12. Bioaerosol production by patients with tuberculosis during normal tidal breathing: implications for transmission risk. - Wurie, FB; Lawn, SD; Booth, H; Sonnenberg, P; Hayward, AC
BACKGROUND: The size and concentration of exhaled bioaerosols may influence TB transmission risk. This study piloted bioaerosol measurement in patients with TB and assessed variability in bioaerosol production during normal tidal breathing. Understanding this may provide a tool for assessing heterogeneity in infectivity and may inform mathematical models of TB control practices and policies. METHODS: Optical particle counter technology was used to measure aerosol size and concentration in exhaled air (range 0.3-20 µm in diameter) during 15 tidal breaths across four groups over time: healthy/uninfected, healthy/Mycobacterium tuberculosis-infected, patients with extrathoracic TB and patients with intrathoracic TB. High-particle production was defined as...

13. Multivariable model development and internal validation for prostate cancer specific survival and overall survival after whole-gland salvage Iodine-125 prostate brachytherapy. - Peters, M; van der Voort van Zyp, JR; Moerland, MA; Hoekstra, CJ; van de Pol, S; Westendorp, H; Maenhout, M; Kattevilder, R; Verkooijen, HM; van Rossum, PS; Ahmed, HU; Shah, TT; Emberton, M; van Vulpen, M
BACKGROUND: Whole-gland salvage Iodine-125-brachytherapy is a potentially curative treatment strategy for localised prostate cancer (PCa) recurrences after radiotherapy. Prognostic factors influencing PCa-specific and overall survival (PCaSS & OS) are not known. The objective of this study was to develop a multivariable, internally validated prognostic model for survival after whole-gland salvage I-125-brachytherapy. MATERIALS AND METHODS: Whole-gland salvage I-125-brachytherapy patients treated in the Netherlands from 1993-2010 were included. Eligible patients had a transrectal ultrasound-guided biopsy-confirmed localised recurrence after biochemical failure (clinical judgement, ASTRO or Phoenix-definition). Recurrences were assessed clinically and with CT and/or MRI. Metastases were excluded using CT/MRI and technetium-99m scintigraphy....

14. Role of aetiology in the progression, regression, and parenchymal remodelling of liver disease implications for liver biopsy interpretation. - Quaglia, A; Alves, V; Balabaud, C; Bhathal, PS; Bioulac-Sage, P; Crawford, JM; Dhillon, AP; Ferrell, L; Guido, M; Hytiroglou, P; Nakanuma, Y; Paradis, V; Snover, DC; Theise, ND; Thung, SN; Tsui, WM; van Leeuwen, DJ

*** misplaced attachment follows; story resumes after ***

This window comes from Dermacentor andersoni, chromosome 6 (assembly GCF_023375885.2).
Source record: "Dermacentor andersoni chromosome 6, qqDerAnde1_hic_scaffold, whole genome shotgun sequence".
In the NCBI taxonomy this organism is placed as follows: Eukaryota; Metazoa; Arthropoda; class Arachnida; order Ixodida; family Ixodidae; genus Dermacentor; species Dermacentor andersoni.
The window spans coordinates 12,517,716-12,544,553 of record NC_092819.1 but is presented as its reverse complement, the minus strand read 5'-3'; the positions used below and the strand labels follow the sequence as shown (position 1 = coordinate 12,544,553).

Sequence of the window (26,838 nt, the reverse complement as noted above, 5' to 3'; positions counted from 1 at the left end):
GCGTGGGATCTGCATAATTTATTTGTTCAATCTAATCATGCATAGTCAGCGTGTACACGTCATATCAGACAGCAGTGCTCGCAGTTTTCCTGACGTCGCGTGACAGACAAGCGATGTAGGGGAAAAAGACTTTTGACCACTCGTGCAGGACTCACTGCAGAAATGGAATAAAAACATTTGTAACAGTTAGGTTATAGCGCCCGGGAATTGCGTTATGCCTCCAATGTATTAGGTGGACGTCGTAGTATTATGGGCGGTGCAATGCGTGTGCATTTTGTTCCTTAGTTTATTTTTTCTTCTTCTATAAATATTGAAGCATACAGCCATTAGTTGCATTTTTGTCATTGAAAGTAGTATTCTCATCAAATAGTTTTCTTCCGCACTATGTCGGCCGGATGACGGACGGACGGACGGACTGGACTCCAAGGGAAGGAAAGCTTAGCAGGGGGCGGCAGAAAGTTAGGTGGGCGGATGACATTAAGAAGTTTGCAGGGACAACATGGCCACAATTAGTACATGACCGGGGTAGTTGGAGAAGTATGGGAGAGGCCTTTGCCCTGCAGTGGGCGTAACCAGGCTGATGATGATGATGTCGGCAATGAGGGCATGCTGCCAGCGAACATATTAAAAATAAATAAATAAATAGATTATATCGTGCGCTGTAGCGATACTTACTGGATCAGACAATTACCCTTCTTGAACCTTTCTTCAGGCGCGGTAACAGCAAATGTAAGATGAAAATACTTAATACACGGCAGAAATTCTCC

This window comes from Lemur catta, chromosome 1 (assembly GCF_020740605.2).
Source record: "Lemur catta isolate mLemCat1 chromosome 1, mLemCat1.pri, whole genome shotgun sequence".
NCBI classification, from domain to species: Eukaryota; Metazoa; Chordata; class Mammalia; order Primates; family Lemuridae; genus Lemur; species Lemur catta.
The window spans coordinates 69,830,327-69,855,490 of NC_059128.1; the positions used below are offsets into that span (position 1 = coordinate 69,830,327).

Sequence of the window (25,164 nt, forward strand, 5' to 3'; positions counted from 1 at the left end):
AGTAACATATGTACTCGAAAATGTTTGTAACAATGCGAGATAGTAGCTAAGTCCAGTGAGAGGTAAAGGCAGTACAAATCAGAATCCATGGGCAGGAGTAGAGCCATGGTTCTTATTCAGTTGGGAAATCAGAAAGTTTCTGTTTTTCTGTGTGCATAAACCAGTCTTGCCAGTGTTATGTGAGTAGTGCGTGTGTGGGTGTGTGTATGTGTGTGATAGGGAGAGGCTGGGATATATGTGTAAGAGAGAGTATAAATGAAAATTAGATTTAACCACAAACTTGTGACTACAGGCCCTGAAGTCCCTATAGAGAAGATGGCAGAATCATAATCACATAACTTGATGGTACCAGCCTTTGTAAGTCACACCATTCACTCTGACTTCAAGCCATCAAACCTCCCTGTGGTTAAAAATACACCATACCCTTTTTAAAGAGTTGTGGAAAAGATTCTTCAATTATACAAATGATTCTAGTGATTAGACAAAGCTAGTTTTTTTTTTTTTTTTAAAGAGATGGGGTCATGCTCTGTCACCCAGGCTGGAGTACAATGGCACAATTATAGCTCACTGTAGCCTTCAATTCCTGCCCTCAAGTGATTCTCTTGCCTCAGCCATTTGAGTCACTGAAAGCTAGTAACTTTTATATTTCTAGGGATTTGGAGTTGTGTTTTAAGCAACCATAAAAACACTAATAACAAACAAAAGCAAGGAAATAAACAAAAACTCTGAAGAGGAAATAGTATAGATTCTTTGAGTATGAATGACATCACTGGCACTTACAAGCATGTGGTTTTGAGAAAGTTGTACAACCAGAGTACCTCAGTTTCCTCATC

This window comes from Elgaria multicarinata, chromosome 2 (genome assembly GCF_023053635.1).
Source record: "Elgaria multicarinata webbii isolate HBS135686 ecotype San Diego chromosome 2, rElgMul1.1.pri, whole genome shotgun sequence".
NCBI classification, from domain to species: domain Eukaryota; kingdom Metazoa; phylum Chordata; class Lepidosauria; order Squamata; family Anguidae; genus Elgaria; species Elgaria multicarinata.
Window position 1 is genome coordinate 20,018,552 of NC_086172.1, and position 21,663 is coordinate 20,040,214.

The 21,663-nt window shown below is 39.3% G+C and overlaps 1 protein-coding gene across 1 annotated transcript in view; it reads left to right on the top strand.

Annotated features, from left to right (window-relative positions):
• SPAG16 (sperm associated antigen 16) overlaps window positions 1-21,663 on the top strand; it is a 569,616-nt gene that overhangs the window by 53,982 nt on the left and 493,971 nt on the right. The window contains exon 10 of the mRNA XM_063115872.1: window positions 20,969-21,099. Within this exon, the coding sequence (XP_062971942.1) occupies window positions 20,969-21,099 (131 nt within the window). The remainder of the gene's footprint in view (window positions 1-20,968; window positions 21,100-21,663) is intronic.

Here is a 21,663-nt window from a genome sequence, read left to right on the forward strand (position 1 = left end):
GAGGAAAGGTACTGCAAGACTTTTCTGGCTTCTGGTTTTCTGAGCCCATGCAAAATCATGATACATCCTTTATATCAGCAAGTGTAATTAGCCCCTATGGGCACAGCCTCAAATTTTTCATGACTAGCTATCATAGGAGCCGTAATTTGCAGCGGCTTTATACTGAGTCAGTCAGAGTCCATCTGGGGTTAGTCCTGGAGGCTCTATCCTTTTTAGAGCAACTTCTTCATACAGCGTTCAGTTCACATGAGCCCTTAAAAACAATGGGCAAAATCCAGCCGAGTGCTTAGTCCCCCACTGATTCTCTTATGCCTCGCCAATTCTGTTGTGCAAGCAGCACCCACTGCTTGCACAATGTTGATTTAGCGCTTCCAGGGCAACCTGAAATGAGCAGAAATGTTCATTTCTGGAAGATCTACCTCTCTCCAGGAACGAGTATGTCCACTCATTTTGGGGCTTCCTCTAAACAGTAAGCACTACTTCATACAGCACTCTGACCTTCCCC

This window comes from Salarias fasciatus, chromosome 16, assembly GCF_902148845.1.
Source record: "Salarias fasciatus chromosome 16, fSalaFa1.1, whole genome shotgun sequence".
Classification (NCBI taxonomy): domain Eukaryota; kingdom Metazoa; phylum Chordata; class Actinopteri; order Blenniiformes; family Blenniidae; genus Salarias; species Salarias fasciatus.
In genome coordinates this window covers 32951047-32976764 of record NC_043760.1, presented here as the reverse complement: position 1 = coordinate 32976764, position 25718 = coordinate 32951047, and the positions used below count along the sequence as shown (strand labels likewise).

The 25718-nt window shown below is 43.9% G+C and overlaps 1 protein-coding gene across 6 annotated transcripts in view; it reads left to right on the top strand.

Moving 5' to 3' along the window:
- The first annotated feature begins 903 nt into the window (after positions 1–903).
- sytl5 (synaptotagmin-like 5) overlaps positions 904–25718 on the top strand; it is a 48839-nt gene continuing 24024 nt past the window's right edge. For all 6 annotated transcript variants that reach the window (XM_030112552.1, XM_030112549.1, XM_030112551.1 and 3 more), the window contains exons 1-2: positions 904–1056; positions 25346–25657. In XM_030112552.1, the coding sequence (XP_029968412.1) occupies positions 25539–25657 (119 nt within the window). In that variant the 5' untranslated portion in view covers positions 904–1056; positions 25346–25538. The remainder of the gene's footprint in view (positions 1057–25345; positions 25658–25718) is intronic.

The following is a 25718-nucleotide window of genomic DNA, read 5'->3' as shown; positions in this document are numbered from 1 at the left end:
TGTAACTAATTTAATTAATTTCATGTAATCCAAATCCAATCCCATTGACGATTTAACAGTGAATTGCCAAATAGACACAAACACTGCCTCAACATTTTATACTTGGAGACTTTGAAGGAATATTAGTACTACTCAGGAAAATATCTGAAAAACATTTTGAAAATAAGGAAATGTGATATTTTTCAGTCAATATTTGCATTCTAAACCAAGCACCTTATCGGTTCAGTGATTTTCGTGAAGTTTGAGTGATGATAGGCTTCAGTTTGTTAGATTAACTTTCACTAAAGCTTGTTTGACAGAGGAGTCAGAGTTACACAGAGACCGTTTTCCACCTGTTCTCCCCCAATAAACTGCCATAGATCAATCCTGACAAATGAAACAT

Clinicopathological concepts on acute and chronic liver disease have rapidly evolved over the last few years, with advances in general and specific treatment options, and improved patient outcomes. The old paradigm of "irreversibility" of cirrhosis had been challenged in major ways, and the validity of the usage of the term "cirrhosis" has come into question. This paper addresses aetiology-based clinicopathological concepts and features that may deserve attention because they may determine disease outcome and specifically patterns of regression and remodelling. A variety of therapeutic interventions may influence remaining disease features after elimination of damaging agents (virus, alcohol etc.), and determine...

15. A Longitudinal Analysis of Outcomes of Lupus Nephritis in an International Inception Cohort Using a Multistate Model Approach. - Hanly, JG; Su, L; Urowitz, MB; Romero-Diaz, J; Gordon, C; Bae, SC; Bernatsky, S; Clarke, AE; Wallace, DJ; Merrill, JT; Isenberg, DA; Rahman, A; Ginzler, EM; Petri, M; Bruce, IN; Dooley, MA; Fortin, P; Gladman, DD; Sanchez-Guerrero, J; Steinsson, K; Ramsey-Goldman, R; Khamashta, MA; Aranow, C; Alarcón, GS; Fessler, BJ; Manzi, S; Nived, O; Sturfelt, GK; Zoma, AA; van Vollenhoven, RF; Ramos-Casals, M; Ruiz-Irastorza, G; Sam Lim, S; Kalunian, KC; Inanc, M; Kamen, DL; Peschken, CA; Jacobsen, S; Askanase, A; Theriault, C; Farewell, V
OBJECTIVE: To study bidirectional change and predictors of change in estimated glomerular filtration rate (eGFR) and proteinuria (ePrU) in lupus nephritis (LN) using a multistate modelling approach. METHODS: In the SLICC inception cohort we determined annual eGFR state 1 (eGFR: >60 ml/min), 2 (eGFR: 30-60 mL/min), and 3 (eGFR: <30 ml/min); ePrU state 1 (ePrU: <0.25 gr/day), 2 (ePrU: 0.25-3.0 gr/day), and 3 (ePrU: >3.0 gr/day); End stage renal disease (ESRD) and death. Using multistate modelling, relative transition rates between states indicated improvement and deterioration. RESULTS: In 700/1,826 (38.3%) patients with LN, and mean (SD followup 5.2(3.5) years the likelihood...

16. Two Phase 2 Multiple Ascending-Dose Studies of Vanutide Cridificar (ACC-001) and QS-21 Adjuvant in Mild-to-Moderate Alzheimer's Disease. - Pasquier, F; Sadowsky, C; Holstein, A; Leterme, GL; Peng, Y; Jackson, N; Fox, NC; Ketter, N; Liu, E; Ryan, JM; ACC-001 (QS-21) Study Team,